South End extends long history of school support

February elections may be the South Whidbey School District’s go-to vote.

Since 2000, every special election held in February by the school district has passed. That includes Tuesday’s approval of two school levies, a total that was padded with an added count Thursday.

Each levy remained at a supermajority of more than 60 percent, though levies only require a simple majority of 50 percent plus 1 vote.

The $3.9 million maintenance and operations levy added 288 yeas against 105 “no” votes. Given the M&O levy was a renewal and did not request a tax increase, its major support was an easier approval for voters.

Adding $1 million to the capital/technology levy, mostly for repairs and deferred maintenance, presented a different challenge to the district and voters. But taxpayers approved it nonetheless, and with 62 percent approval. Even after the revised count, voter approval remained at 62 percent, with an additional 262 ballots for and 153 against the capital/technology levy.

South Whidbey has a long history of supporting its school levies, even if recent events may show differently. The last time the school board sought money from the public was for a bond. Voters resoundingly rejected the November 2010 measure, with 56.63 percent opposing it. Only 3,908 voters supported the bond.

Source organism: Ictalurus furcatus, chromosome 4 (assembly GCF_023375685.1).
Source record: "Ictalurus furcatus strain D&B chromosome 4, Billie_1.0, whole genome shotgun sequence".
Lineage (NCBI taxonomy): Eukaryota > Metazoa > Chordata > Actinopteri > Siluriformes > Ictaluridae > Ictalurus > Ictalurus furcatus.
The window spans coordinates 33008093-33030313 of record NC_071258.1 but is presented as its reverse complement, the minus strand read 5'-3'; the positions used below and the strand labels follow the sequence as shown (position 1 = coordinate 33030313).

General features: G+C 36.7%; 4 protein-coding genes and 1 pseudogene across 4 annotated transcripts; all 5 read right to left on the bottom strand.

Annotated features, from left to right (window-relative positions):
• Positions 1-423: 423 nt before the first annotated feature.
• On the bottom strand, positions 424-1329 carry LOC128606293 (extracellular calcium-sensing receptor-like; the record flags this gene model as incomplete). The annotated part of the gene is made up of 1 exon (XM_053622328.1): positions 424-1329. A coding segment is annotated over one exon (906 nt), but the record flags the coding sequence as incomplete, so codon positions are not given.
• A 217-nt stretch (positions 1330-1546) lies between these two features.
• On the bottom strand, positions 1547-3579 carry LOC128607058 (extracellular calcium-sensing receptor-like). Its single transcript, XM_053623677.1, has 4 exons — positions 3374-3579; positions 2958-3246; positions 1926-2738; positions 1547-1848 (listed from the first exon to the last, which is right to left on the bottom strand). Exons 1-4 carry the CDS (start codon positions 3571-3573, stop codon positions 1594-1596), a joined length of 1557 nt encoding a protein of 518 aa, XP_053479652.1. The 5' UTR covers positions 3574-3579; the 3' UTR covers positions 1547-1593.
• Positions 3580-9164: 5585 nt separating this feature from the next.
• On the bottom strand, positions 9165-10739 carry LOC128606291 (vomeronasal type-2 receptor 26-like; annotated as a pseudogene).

In the 2010 election, 9,010 voters cast their lots.

This year, 12,059 ballots were mailed to registered voters, and only 5,757 ballots were counted. Low voter turnout, which historically occurs during special elections, has been a consistent factor for school levies. Since the turn of the millennium, only a couple of elections had returns higher than 50 percent.

In 2000, 57 percent of registered voters on South Whidbey had their ballots counted.

The other time was in 2004, when 50.76 percent of registered voters had ballots counted.

For the past two South Whidbey School District special elections, voter turnout hovered around 6,200. The levy elections in 2008 were tied to the presidential primary and saw an increase in participation of about 1,600 voters. All three levies — maintenance and operations, capital/technology and transportation — passed with 60 percent or more approval. Elections in 2010, nine months before the ill-fated bond measure, saw 3,908 voters approve the M&O levy and 3,799 approve the capital/tech levy.

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